Laches alone should be sufficient to defeat this motion, not renewed, after a previous denial, until the eve of trial, and based on a 1964 judgment (see Jordan v. Levy, 16 A.D.2d 64). Further, in our view, the Weidlich case (276 App. Div. 383) is not controlling. The plaintiff attorney, in the instant case, did not represent the wife in the second matrimonial action wherein the defendant husband was successful, and is not suing for any services in connection with that action. He seeks recovery for services rendered in connection with the wife's prior separation action, the issues in which were never determined on the merits. Although the findings purporting to support the judgment rendered in the second action may constitute proper evidence bearing on pertinent issues of fact in the subject action (cf. Wood v. Wood, 21 A.D.2d 627, 631; Restatement, Judgments, ยง 111), depending, of course, upon a consideration of the entire record before the court (see Ripley v. Storer, 309 N. Y. 506), such findings do not conclusively bar the subject action. The doctrines of res judicata and collateral estoppel "must not be allowed to operate to deprive a party of an actual opportunity to be heard" (Commissioners of State Ins. Fund v. Low, 3 N.Y.2d 590, 595). Accordingly, we would not dismiss the plaintiff's complaint out of hand but would afford him an opportunity of a trial on the disputed issues of fact.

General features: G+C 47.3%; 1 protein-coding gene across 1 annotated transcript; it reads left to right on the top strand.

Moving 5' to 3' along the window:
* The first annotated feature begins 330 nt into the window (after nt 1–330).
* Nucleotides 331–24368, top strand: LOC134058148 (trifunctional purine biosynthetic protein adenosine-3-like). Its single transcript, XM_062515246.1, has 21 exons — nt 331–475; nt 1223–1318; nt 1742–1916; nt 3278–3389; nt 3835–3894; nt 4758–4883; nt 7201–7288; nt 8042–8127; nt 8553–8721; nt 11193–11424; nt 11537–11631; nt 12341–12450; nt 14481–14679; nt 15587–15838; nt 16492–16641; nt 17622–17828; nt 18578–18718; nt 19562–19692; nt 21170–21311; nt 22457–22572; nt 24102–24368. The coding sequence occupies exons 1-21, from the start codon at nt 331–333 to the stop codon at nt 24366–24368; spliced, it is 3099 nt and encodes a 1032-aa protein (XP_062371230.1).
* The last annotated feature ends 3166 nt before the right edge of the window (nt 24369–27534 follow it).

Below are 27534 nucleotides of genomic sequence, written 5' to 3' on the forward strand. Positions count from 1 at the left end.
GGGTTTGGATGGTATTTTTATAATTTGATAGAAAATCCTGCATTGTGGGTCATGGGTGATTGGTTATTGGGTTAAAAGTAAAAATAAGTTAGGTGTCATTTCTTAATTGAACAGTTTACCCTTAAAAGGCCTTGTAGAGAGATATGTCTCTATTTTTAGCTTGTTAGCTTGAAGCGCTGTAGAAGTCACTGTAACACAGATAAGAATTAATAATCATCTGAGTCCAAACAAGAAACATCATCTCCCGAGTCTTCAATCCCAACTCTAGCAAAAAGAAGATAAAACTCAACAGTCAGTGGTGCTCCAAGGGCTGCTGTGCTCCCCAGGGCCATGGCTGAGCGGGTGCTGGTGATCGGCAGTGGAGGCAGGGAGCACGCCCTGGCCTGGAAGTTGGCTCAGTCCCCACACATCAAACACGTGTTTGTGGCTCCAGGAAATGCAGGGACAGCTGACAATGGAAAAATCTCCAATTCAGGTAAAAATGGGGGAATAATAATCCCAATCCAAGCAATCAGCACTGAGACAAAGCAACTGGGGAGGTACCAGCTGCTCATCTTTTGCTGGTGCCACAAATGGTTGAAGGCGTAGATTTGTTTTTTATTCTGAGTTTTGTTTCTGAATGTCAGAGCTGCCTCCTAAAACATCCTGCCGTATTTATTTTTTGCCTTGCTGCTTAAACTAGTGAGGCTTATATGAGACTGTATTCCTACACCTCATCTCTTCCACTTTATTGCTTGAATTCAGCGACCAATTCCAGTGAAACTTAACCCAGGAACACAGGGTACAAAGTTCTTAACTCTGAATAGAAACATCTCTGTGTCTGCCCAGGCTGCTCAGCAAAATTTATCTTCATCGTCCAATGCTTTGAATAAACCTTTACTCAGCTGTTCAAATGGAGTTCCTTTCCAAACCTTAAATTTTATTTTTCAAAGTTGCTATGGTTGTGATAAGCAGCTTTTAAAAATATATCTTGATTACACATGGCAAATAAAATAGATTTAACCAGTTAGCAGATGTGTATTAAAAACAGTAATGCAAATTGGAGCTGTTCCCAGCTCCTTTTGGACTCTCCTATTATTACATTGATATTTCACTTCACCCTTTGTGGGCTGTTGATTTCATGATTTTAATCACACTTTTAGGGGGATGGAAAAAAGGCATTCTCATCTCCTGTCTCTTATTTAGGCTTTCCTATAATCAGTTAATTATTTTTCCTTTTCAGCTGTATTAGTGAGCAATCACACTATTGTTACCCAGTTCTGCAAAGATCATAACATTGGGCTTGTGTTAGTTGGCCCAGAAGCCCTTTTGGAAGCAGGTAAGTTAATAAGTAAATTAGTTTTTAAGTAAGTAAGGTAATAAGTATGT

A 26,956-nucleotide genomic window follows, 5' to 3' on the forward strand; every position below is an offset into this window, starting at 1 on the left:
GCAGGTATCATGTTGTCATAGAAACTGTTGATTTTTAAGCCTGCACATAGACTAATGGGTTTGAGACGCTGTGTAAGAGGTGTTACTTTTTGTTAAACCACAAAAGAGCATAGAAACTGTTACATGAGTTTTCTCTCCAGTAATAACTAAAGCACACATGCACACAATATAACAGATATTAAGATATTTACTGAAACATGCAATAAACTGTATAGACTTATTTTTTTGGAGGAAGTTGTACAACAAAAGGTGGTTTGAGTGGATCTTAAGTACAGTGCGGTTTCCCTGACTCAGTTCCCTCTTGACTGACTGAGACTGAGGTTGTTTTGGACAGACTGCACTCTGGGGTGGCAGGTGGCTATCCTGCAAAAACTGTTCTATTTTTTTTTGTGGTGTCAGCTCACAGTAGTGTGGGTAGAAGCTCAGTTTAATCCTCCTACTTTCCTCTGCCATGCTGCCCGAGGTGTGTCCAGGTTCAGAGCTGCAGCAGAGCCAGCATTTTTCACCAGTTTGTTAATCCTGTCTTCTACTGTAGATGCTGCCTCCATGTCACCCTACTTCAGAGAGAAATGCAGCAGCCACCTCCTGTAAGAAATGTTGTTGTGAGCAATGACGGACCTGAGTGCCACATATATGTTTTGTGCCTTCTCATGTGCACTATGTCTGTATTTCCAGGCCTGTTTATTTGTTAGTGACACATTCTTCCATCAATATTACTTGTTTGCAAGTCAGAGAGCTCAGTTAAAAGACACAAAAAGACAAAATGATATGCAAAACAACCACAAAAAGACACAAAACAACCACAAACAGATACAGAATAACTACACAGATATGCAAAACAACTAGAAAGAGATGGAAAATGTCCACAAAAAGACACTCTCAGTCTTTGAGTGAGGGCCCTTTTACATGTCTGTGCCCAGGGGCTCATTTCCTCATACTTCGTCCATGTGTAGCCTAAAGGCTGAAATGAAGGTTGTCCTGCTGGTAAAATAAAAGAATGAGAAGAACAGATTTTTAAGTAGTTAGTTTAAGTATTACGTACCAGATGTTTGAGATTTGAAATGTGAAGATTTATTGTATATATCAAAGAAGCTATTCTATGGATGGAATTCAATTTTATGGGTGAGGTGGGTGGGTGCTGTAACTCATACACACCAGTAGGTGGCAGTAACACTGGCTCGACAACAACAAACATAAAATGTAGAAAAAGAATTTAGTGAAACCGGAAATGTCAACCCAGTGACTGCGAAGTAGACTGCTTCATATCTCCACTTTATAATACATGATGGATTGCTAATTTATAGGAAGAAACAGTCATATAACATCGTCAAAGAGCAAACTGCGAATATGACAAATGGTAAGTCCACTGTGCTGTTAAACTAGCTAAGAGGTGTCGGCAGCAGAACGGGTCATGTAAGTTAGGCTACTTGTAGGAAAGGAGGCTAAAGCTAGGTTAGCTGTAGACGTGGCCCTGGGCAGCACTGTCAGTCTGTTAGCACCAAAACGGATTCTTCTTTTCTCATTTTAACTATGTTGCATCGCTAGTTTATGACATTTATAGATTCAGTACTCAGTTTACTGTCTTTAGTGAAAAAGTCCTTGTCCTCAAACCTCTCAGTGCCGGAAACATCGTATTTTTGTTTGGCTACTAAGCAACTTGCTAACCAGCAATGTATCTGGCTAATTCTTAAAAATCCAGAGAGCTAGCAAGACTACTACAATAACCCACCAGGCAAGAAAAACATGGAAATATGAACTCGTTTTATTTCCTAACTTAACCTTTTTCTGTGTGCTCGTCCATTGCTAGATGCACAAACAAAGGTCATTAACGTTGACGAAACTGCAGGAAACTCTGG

19680430